Dopamine and Sexual Behavior

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Regarding sexual behavior and dopamine, it has long been known that, for example, injections of dopamine-related drugs into the hypothalamus of laboratory animals can influence the interaction between male and female rats and the number of ejaculations produced by the male. Another experiment has associated sexual activity with dopamine in the nucleus accumbens, a brain region well known to be connected to drugs. The far left side of Figure 6-2 shows the dopamine levels in the brain of a male animal when he is undisturbed in his home cage during the first 20 minutes of the experiment. When you transfer the animal to the test chamber, the levels rise slightly, and they rise slightly again when he is placed in the cage together with a receptive female. But dopamine levels go way up with copulation (shown as male and female together, around 90-120 minutes), and after the female is removed, dopamine levels decline. Because dopamine levels go up in the same brain region when we take drugs (for example, refer to Figure 4-5 in Chapter 4), the brain, in a sense, sees drugs and sex as the same. Drugs are as powerful as sex and some drug users report that the rush from taking some drugs is like a whole body orgasm. Quite amazing (also refer to Figure 4-5)!

Dopamine Levels Adderall

Figure 6-2 Mating results in dopamine release. Dopamine levels (a measure of dopamine release by neurons), indicated by "dialysis output" on the vertical axis, increased when the male rat was placed in a novel chamber and again when a receptive female was introduced. A subsequent copulation resulted in a sharp increase of dopamine release. Dopamine levels returned to normal after the female was removed from the chamber. Dopamine levels also went up in the brain after rats received an injection of cocaine (refer to Figure 4-5). From the point of view of the brain and the neuron receiving dopamine, the brain doesn't know whether the animal had cocaine or copulated. (Adapted from J.G. Pfaus, G. Damsma, G.G. Nomikos, D.G. Wenkstern, C.D. Blaha, A.G. Philips and H.C. Fibiger. Sexual behavior enhances central dopamine transmission in the male rat. Brain Res, 530:345-348. 1990, with permission from Elsevier.)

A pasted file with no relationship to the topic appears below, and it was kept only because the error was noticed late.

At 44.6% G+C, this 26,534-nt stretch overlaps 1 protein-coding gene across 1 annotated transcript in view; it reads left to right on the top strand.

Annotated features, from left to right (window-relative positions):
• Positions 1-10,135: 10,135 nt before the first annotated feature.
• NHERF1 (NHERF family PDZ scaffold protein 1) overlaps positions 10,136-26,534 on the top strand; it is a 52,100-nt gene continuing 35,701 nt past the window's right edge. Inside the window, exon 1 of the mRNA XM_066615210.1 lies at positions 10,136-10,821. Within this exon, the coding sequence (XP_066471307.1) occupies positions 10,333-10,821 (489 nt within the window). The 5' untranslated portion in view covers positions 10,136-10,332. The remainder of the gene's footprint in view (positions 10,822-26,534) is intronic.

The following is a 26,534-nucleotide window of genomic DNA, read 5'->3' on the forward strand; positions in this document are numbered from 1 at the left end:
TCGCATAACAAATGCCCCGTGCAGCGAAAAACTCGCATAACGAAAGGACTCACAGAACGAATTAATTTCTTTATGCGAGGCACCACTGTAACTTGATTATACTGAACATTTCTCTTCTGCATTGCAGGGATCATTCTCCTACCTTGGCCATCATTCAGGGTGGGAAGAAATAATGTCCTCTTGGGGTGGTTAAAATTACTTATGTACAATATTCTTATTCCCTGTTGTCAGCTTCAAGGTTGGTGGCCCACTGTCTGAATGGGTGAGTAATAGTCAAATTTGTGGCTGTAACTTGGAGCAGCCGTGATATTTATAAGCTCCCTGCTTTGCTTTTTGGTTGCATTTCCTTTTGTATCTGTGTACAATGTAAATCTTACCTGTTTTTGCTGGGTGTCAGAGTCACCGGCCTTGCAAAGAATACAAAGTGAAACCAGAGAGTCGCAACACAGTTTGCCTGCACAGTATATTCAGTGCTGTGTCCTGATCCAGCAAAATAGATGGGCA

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Figure 6-2 Mating results in dopamine release. Dopamine levels (a measure of dopamine release by neurons), indicated by "dialysis output" on the vertical axis, increased when the male rat was placed in a novel chamber and again when a receptive female was introduced. A subsequent copulation resulted in a sharp increase of dopamine release. Dopamine levels returned to normal after the female was removed from the chamber. Dopamine levels also went up in the brain after rats received an injection of cocaine (refer to Figure 4-5). From the point of view of the brain and the neuron receiving dopamine, the brain doesn't know whether the animal had cocaine or copulated. (Adapted from J.G. Pfaus, G. Damsma, G.G. Nomikos, D.G. Wenkstern, C.D. Blaha, A.G. Philips and H.C. Fibiger. Sexual behavior enhances central dopamine transmission in the male rat. Brain Res, 530:345-348. 1990, with permission from Elsevier.)

In a study of human subjects who had recently fallen in love, there were activations in the ventral tegmental area, part of the dopamine mesolimbic system. In studies of male orgasms, the ventral tegmental area was one of the regions activated.4 In a paper entitled "Prelude to passion; limbic activation by 'unseen' drug and sexual cues," Drs. Anna Rose Childress, Charles O'Brien, and others from the University of Pennsylvania found that there was limbic activation in subjects that received cues about drugs and sex outside of their awareness.5 The brain can receive short signals that are outside of our conscious recognition, and those are referred to as "unseen" cues; the paper shows that brain reward circuitry responds to these unseen cues. This demonstrates an interesting, additional vulnerability of the brain to drugs and other stimuli.

A major point here is that elevations in dopamine and activations of dopaminergic areas are associated with powerful urges, such as the sexual drive to mate, which is critical for survival of the species. The increased dopamine is associated with something that feels good, or with something that you want to do again and again.

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  • Katrin
    Does dopamine relate to sexual beahviours?
    5 months ago

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